Steamboat Springs The city of Steamboat Springs' top law enforcement official told the Steamboat Springs City Council on Tuesday night that although the city isn't ready to craft a sweeping ordinance to regulate the newly legalized recreational marijuana industry, it is taking some steps to prepare for the sale and cultivation of the product.
“The things we can be working on now without knowing what (rules the state Legislature) is going to produce, we're working on,” Public Safety Director Joel Rae said.
He told the council that the city is trying to calculate how much it will cost to regulate new retail marijuana operations in town.
For that, it can look to existing medical marijuana operations here as a guide.
Rae said the potential costs stemming from the passage of Amendment 64, which legalized the possession and consumption of marijuana for adults 21 and older, include law enforcement monitoring of marijuana operations as well as the time and effort of the city's clerk and its attorney during the application process.
“Looking at what we have dealt with in medical marijuana, it's important to me that we be able to fund this in a manner we're able to enforce it with our police department,” Rae said.
Rae said an operating fee could be implemented to cover the city's cost of enforcing new marijuana regulations. He added that the Colorado General Assembly is recommending that local licensing entities have a fee cap of $5,000 per application.
On Tuesday night, the City Council was agreeable to Rae's proposed timeline of waiting until June to start crafting the ordinance that will regulate potential recreational marijuana operations in the city limits.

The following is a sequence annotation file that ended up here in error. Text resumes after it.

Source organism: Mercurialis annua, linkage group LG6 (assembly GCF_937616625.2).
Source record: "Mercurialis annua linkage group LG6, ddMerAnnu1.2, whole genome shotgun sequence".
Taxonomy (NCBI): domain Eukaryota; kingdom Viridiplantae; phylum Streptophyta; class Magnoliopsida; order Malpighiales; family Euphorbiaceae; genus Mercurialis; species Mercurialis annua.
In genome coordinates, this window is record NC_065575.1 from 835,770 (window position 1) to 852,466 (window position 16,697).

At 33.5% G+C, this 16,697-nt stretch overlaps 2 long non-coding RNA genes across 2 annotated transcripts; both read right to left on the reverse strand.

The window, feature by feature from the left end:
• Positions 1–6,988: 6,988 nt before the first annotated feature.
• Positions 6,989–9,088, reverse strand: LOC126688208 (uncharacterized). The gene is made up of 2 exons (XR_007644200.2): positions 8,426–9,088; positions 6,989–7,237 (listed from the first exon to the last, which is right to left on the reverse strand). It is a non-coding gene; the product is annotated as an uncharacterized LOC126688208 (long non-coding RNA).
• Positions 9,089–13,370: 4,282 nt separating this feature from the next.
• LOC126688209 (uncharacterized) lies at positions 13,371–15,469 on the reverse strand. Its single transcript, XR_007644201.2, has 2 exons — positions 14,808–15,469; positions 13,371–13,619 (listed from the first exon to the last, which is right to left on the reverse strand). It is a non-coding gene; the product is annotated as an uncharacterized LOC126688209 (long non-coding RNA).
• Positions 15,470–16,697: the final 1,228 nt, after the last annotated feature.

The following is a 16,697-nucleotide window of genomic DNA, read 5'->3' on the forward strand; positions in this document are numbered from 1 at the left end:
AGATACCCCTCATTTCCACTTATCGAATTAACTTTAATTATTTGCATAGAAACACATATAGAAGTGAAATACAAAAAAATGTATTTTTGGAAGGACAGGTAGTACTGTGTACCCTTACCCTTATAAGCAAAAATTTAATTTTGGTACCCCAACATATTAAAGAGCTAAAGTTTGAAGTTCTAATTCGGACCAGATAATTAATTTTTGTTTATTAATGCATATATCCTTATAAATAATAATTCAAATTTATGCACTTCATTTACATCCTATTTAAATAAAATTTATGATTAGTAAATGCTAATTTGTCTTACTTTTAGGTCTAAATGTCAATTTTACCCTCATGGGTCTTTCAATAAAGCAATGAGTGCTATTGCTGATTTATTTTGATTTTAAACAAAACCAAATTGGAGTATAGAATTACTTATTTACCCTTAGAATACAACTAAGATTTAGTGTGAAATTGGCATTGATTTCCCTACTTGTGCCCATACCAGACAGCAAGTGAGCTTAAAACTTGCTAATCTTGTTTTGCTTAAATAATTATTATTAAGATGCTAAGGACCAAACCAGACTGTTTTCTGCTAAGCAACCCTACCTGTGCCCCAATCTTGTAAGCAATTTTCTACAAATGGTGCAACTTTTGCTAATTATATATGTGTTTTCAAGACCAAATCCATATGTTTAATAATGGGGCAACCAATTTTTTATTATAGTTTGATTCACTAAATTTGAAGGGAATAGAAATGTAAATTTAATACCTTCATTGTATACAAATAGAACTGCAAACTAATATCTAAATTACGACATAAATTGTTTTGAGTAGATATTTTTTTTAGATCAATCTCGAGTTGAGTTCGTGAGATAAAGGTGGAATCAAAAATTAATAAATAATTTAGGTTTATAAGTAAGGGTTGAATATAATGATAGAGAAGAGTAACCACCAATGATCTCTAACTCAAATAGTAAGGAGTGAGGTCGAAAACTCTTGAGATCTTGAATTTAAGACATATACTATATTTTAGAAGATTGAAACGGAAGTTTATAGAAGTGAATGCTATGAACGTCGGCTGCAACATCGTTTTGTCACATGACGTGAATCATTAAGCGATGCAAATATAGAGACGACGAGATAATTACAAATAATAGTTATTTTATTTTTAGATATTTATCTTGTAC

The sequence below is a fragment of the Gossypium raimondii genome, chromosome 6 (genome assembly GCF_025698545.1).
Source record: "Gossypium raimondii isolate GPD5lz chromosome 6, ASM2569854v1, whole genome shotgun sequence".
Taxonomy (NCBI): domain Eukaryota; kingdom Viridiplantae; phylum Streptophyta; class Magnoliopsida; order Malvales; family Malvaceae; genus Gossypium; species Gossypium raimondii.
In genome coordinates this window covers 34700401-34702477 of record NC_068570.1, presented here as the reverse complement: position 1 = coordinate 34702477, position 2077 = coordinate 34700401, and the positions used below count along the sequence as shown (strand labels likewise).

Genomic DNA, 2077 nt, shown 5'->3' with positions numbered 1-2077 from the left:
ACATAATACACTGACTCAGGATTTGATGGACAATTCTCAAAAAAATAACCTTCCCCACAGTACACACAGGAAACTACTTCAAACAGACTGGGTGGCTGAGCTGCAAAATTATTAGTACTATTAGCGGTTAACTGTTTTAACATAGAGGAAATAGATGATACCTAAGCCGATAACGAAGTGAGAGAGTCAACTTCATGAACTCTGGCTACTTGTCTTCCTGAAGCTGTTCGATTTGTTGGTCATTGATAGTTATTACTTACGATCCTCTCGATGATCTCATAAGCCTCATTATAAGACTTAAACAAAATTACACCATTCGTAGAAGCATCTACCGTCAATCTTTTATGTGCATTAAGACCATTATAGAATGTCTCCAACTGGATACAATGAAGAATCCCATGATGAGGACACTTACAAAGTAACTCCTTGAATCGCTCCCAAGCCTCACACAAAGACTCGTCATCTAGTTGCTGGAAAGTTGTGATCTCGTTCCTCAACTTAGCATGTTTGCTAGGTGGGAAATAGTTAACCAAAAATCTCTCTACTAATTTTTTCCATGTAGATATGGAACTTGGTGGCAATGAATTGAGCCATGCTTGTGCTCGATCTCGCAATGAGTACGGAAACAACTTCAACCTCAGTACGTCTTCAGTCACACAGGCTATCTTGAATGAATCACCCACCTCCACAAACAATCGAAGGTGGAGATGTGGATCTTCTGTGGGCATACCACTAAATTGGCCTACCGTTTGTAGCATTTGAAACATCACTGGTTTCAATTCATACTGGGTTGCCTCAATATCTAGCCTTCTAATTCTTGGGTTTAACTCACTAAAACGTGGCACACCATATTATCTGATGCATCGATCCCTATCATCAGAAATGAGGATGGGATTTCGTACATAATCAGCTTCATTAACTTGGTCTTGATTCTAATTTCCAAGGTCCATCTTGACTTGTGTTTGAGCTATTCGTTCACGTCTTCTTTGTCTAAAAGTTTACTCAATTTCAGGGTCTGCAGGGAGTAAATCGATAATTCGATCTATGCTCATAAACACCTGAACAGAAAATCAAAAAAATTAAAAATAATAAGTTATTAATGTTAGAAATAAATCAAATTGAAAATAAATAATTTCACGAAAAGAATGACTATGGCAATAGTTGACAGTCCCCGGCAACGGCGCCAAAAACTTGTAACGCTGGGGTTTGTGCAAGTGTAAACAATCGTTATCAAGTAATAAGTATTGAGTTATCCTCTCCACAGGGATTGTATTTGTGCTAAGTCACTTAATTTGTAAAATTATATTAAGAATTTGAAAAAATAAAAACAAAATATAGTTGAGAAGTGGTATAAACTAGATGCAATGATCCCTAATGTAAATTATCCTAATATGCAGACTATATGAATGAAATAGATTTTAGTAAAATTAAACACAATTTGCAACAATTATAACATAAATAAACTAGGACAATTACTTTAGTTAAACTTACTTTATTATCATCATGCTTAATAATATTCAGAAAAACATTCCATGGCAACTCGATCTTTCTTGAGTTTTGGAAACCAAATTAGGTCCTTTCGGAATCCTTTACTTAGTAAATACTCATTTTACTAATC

The Denver Post reported last week that the joint House-Senate committee that is crafting the rules to regulate recreational marijuana is aiming to finish its work on the bill early next month.
Commercial pot is set to be sold in the state beginning January 2014.
The city, which has until October to craft the local rules, is waiting to see what kind of legislation the state will adopt to regulate recreational marijuana.
Council members were told by Rae and city attorney Tony Lettunich that local municipalities can consider asking voters to approve a tax on new recreational marijuana operations as soon as fall.
The council provided little feedback on the update on Amendment 64 but acknowledged it had a lot of work ahead of it.
Rae said the body will be asked to consider a number of things relating to recreational marijuana and will answer such questions as where any new operations can be located, how far they must be from schools and whether they must be zoned commercially like medical marijuana establishments.
The council last waded into the zoning of marijuana establishments when it decided a medical marijuana dispensary couldn't be located across the street from Little Toots Park.
“The biggest issues facing the community are the questions of how many (retail establishments and cultivation operations) are we going to have here, and where will they be?” Rae said.
He said community members who want to weigh in on the ordinance that ultimately will regulate the implementation of Amendment 64 here should plan to be in Centennial Hall during the council's upcoming discussions this summer.
To reach Scott Franz, call 970-871-4210 or email scottfranz@SteamboatToday.com